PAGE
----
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Complement Ther Clin Pract. 2018 May;31:360-368. doi: 10.1016/j.ctcp.2017.12.005. Epub 2017 Dec 8.

Comparison of low back mobility and stability exercises from Pilates in non-specific low back pain: A study protocol of a randomized controlled trial.

Author information

1
Departamento de Educação Física, Fisioterapia e Dança da Universidade Federal do Rio Grande do Sul, Porto Alegre, Rio Grande do Sul, Brazil. Electronic address: iaquiropraxia@gmail.com.
2
Departamento de Educação Física, Fisioterapia e Dança da Universidade Federal do Rio Grande do Sul, Porto Alegre, Rio Grande do Sul, Brazil.

Abstract

BACKGROUND:

There is some evidence in the literature about the effectiveness of the Pilates methods in the low back pain. Moreover, Pilates focus on exercises that empathizes the stability and/or mobility of the spine. Therefore, it is discussed in the literature whether higher levels of stability or mobility of the lumbar spine generates better results, both in performance and rehabilitation for low back pain.

OBJECTIVES:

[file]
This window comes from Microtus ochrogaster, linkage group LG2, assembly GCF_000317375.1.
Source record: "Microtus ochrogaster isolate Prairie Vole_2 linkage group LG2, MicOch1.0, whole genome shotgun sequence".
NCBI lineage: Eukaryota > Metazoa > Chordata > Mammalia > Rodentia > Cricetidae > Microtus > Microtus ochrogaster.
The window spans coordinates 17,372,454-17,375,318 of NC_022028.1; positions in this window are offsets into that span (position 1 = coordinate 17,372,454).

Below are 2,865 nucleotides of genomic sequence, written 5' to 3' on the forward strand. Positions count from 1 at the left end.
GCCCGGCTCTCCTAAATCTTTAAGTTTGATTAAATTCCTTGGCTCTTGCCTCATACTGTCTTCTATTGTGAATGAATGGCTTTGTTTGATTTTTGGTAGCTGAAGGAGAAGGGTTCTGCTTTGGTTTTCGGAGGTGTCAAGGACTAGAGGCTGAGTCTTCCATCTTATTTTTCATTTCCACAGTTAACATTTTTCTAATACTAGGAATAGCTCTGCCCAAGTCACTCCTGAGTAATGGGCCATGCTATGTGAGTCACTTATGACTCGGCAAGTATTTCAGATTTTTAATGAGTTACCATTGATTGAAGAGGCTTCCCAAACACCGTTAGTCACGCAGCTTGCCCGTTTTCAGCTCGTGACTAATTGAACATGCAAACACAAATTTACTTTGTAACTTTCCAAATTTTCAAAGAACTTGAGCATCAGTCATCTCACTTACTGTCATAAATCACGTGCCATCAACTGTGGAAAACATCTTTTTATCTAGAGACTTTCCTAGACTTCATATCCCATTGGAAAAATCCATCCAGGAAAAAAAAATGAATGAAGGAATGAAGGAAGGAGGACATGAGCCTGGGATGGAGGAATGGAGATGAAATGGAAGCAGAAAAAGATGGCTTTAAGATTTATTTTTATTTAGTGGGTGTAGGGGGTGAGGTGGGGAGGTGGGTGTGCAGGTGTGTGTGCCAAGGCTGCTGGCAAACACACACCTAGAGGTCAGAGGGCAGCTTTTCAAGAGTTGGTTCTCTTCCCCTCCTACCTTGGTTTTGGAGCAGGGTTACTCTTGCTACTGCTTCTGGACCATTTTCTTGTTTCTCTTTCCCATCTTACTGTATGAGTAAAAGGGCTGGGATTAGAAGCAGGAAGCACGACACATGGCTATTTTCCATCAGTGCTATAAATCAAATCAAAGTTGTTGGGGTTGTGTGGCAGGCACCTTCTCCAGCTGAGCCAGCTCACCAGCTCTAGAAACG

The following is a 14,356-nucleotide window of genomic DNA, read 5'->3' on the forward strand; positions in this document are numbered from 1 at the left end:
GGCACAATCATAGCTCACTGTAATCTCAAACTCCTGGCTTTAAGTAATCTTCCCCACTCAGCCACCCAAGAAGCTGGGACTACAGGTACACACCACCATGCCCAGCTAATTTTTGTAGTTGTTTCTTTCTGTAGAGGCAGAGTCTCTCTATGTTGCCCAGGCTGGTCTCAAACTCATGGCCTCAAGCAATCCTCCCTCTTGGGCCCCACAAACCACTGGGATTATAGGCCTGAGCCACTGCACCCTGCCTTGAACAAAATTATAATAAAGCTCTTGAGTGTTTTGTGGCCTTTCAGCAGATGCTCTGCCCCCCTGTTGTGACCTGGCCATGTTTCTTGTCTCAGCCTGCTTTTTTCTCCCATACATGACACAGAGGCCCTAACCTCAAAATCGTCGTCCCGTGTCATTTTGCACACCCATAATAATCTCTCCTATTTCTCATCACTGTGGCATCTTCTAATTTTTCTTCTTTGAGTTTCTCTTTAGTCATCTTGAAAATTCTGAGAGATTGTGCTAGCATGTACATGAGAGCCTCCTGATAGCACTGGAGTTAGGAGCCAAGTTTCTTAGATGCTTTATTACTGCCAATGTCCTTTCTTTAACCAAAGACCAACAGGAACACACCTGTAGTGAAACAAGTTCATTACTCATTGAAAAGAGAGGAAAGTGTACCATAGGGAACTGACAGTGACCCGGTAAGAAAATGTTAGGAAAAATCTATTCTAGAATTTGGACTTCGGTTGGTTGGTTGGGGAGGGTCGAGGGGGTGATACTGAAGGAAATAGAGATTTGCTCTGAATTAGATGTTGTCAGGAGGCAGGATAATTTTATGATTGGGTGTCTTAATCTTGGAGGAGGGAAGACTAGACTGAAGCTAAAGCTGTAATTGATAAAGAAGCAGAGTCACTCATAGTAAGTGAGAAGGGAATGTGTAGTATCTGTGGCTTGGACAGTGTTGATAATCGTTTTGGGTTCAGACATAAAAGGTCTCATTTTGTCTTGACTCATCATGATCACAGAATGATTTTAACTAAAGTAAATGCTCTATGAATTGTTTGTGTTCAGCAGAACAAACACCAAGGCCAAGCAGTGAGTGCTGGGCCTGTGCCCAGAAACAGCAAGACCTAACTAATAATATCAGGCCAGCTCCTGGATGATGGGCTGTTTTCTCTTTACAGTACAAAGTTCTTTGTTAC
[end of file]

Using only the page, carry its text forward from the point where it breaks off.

Compare the effects of the low back mobility and stability exercises from Pilates Method on low back pain, disability and movement functionality in individuals with non-specific chronic low back pain.

METHODS:

28 participants will be randomized into two exercise protocol from Pilates methods, one focusing on low back stability and other on low back mobility. Low back pain (visual analogic scale), low back disability (Oswestry) and movement functionality (7 functional movement tasks) will be evaluated before and after 10 sessions of Pilates exercise by the same trained assessor. A mixed designed ANOVA with two factors will be used. This study is the first to compare these outcomes for chronic low back pain participants with two exercises protocol focusing on low back mobility and stability and the results will evaluate what to prioritize with Pilates exercises to give better results for that population.

KEYWORDS:

Exercise movement techniques; Low back mobility; Low back pain; Low back stability

PMID:
29248397
DOI:
10.1016/j.ctcp.2017.12.005
[Indexed for MEDLINE]

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